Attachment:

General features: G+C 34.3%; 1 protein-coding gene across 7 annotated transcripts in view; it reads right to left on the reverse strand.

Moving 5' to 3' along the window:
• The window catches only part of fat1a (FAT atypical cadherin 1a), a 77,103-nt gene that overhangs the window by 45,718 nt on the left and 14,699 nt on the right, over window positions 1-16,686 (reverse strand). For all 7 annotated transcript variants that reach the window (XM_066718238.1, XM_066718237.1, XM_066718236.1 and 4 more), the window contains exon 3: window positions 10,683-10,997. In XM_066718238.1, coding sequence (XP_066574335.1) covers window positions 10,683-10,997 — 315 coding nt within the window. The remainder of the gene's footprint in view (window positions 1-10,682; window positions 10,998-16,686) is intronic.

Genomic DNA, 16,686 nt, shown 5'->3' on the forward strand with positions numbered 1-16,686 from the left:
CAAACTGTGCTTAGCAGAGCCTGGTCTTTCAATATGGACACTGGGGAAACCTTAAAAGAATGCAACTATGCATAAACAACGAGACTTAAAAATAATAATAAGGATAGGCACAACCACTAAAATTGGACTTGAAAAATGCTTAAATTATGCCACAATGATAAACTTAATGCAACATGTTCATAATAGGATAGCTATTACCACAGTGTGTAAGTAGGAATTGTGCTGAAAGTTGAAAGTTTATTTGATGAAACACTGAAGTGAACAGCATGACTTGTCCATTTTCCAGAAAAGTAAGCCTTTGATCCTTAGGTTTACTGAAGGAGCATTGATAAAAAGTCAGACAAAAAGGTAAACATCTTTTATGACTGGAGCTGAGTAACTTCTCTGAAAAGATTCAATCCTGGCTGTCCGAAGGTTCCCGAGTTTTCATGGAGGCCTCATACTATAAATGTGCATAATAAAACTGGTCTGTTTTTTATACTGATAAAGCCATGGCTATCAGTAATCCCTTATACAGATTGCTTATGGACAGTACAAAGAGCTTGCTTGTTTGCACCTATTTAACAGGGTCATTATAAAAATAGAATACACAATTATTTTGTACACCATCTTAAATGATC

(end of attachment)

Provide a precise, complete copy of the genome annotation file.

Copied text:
General features: G+C 34.3%; 1 protein-coding gene across 7 annotated transcripts in view; it reads right to left on the reverse strand.

Moving 5' to 3' along the window:
• The window catches only part of fat1a (FAT atypical cadherin 1a), a 77,103-nt gene that overhangs the window by 45,718 nt on the left and 14,699 nt on the right, over window positions 1-16,686 (reverse strand). For all 7 annotated transcript variants that reach the window (XM_066718238.1, XM_066718237.1, XM_066718236.1 and 4 more), the window contains exon 3: window positions 10,683-10,997. In XM_066718238.1, coding sequence (XP_066574335.1) covers window positions 10,683-10,997 — 315 coding nt within the window. The remainder of the gene's footprint in view (window positions 1-10,682; window positions 10,998-16,686) is intronic.

Genomic DNA, 16,686 nt, shown 5'->3' on the forward strand with positions numbered 1-16,686 from the left:
CAAACTGTGCTTAGCAGAGCCTGGTCTTTCAATATGGACACTGGGGAAACCTTAAAAGAATGCAACTATGCATAAACAACGAGACTTAAAAATAATAATAAGGATAGGCACAACCACTAAAATTGGACTTGAAAAATGCTTAAATTATGCCACAATGATAAACTTAATGCAACATGTTCATAATAGGATAGCTATTACCACAGTGTGTAAGTAGGAATTGTGCTGAAAGTTGAAAGTTTATTTGATGAAACACTGAAGTGAACAGCATGACTTGTCCATTTTCCAGAAAAGTAAGCCTTTGATCCTTAGGTTTACTGAAGGAGCATTGATAAAAAGTCAGACAAAAAGGTAAACATCTTTTATGACTGGAGCTGAGTAACTTCTCTGAAAAGATTCAATCCTGGCTGTCCGAAGGTTCCCGAGTTTTCATGGAGGCCTCATACTATAAATGTGCATAATAAAACTGGTCTGTTTTTTATACTGATAAAGCCATGGCTATCAGTAATCCCTTATACAGATTGCTTATGGACAGTACAAAGAGCTTGCTTGTTTGCACCTATTTAACAGGGTCATTATAAAAATAGAATACACAATTATTTTGTACACCATCTTAAATGATC